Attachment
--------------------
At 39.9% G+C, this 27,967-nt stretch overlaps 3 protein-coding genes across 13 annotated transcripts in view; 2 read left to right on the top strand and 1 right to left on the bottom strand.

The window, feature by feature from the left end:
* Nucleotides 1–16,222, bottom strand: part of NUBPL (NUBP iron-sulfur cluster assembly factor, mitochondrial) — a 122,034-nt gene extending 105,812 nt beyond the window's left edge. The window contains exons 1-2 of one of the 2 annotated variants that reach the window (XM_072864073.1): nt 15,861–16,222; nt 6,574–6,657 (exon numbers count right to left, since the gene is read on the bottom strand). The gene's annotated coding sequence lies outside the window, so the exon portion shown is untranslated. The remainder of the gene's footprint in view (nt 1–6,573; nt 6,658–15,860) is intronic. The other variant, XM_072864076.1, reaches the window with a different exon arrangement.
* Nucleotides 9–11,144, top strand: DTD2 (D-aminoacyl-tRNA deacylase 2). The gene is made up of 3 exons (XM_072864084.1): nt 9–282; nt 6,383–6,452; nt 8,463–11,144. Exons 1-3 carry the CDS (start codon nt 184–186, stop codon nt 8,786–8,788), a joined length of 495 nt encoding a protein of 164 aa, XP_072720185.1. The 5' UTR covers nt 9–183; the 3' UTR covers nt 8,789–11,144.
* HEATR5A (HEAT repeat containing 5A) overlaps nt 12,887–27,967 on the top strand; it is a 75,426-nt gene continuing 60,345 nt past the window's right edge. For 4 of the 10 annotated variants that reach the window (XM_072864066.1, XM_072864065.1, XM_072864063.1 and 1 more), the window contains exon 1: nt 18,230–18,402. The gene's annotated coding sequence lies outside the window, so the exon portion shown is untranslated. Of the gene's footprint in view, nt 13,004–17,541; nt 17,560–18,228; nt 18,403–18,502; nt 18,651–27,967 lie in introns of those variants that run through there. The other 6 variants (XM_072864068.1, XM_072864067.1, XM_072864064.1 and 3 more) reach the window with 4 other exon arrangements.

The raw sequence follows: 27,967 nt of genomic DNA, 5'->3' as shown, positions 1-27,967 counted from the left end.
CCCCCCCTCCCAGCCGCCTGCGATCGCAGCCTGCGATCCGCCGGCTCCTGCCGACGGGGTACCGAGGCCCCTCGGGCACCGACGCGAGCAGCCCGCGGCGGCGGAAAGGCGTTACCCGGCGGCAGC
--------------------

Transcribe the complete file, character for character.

At 39.9% G+C, this 27,967-nt stretch overlaps 3 protein-coding genes across 13 annotated transcripts in view; 2 read left to right on the top strand and 1 right to left on the bottom strand.

The window, feature by feature from the left end:
* Nucleotides 1–16,222, bottom strand: part of NUBPL (NUBP iron-sulfur cluster assembly factor, mitochondrial) — a 122,034-nt gene extending 105,812 nt beyond the window's left edge. The window contains exons 1-2 of one of the 2 annotated variants that reach the window (XM_072864073.1): nt 15,861–16,222; nt 6,574–6,657 (exon numbers count right to left, since the gene is read on the bottom strand). The gene's annotated coding sequence lies outside the window, so the exon portion shown is untranslated. The remainder of the gene's footprint in view (nt 1–6,573; nt 6,658–15,860) is intronic. The other variant, XM_072864076.1, reaches the window with a different exon arrangement.
* Nucleotides 9–11,144, top strand: DTD2 (D-aminoacyl-tRNA deacylase 2). The gene is made up of 3 exons (XM_072864084.1): nt 9–282; nt 6,383–6,452; nt 8,463–11,144. Exons 1-3 carry the CDS (start codon nt 184–186, stop codon nt 8,786–8,788), a joined length of 495 nt encoding a protein of 164 aa, XP_072720185.1. The 5' UTR covers nt 9–183; the 3' UTR covers nt 8,789–11,144.
* HEATR5A (HEAT repeat containing 5A) overlaps nt 12,887–27,967 on the top strand; it is a 75,426-nt gene continuing 60,345 nt past the window's right edge. For 4 of the 10 annotated variants that reach the window (XM_072864066.1, XM_072864065.1, XM_072864063.1 and 1 more), the window contains exon 1: nt 18,230–18,402. The gene's annotated coding sequence lies outside the window, so the exon portion shown is untranslated. Of the gene's footprint in view, nt 13,004–17,541; nt 17,560–18,228; nt 18,403–18,502; nt 18,651–27,967 lie in introns of those variants that run through there. The other 6 variants (XM_072864068.1, XM_072864067.1, XM_072864064.1 and 3 more) reach the window with 4 other exon arrangements.

The raw sequence follows: 27,967 nt of genomic DNA, 5'->3' as shown, positions 1-27,967 counted from the left end.
CCCCCCCTCCCAGCCGCCTGCGATCGCAGCCTGCGATCCGCCGGCTCCTGCCGACGGGGTACCGAGGCCCCTCGGGCACCGACGCGAGCAGCCCGCGGCGGCGGAAAGGCGTTACCCGGCGGCAGC